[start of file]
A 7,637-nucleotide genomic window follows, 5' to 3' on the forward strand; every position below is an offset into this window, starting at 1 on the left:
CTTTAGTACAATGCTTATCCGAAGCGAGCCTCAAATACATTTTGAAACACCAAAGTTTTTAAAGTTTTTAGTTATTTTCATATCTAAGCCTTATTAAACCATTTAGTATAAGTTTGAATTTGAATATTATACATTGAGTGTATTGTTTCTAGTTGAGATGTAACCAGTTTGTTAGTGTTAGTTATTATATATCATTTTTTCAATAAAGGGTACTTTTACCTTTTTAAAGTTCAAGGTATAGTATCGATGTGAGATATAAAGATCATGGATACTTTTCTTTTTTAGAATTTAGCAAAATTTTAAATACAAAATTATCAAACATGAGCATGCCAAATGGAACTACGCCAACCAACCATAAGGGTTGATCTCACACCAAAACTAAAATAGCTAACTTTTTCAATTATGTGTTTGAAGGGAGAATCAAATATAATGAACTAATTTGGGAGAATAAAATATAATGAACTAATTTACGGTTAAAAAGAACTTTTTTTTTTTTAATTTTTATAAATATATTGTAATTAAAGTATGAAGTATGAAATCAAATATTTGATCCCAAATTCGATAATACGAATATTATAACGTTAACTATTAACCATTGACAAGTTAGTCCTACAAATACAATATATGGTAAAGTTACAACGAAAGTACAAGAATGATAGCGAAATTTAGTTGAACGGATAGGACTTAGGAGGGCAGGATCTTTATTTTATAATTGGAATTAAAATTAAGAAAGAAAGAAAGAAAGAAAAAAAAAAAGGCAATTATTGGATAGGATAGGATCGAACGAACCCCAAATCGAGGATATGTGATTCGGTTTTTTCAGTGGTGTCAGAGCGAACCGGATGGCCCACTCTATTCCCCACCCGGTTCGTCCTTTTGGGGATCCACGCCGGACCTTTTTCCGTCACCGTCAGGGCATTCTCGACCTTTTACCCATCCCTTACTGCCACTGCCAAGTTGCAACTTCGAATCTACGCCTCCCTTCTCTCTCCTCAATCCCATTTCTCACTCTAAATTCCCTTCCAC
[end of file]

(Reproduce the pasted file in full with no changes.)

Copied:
A 7,637-nucleotide genomic window follows, 5' to 3' on the forward strand; every position below is an offset into this window, starting at 1 on the left:
CTTTAGTACAATGCTTATCCGAAGCGAGCCTCAAATACATTTTGAAACACCAAAGTTTTTAAAGTTTTTAGTTATTTTCATATCTAAGCCTTATTAAACCATTTAGTATAAGTTTGAATTTGAATATTATACATTGAGTGTATTGTTTCTAGTTGAGATGTAACCAGTTTGTTAGTGTTAGTTATTATATATCATTTTTTCAATAAAGGGTACTTTTACCTTTTTAAAGTTCAAGGTATAGTATCGATGTGAGATATAAAGATCATGGATACTTTTCTTTTTTAGAATTTAGCAAAATTTTAAATACAAAATTATCAAACATGAGCATGCCAAATGGAACTACGCCAACCAACCATAAGGGTTGATCTCACACCAAAACTAAAATAGCTAACTTTTTCAATTATGTGTTTGAAGGGAGAATCAAATATAATGAACTAATTTGGGAGAATAAAATATAATGAACTAATTTACGGTTAAAAAGAACTTTTTTTTTTTTAATTTTTATAAATATATTGTAATTAAAGTATGAAGTATGAAATCAAATATTTGATCCCAAATTCGATAATACGAATATTATAACGTTAACTATTAACCATTGACAAGTTAGTCCTACAAATACAATATATGGTAAAGTTACAACGAAAGTACAAGAATGATAGCGAAATTTAGTTGAACGGATAGGACTTAGGAGGGCAGGATCTTTATTTTATAATTGGAATTAAAATTAAGAAAGAAAGAAAGAAAGAAAAAAAAAAAGGCAATTATTGGATAGGATAGGATCGAACGAACCCCAAATCGAGGATATGTGATTCGGTTTTTTCAGTGGTGTCAGAGCGAACCGGATGGCCCACTCTATTCCCCACCCGGTTCGTCCTTTTGGGGATCCACGCCGGACCTTTTTCCGTCACCGTCAGGGCATTCTCGACCTTTTACCCATCCCTTACTGCCACTGCCAAGTTGCAACTTCGAATCTACGCCTCCCTTCTCTCTCCTCAATCCCATTTCTCACTCTAAATTCCCTTCCAC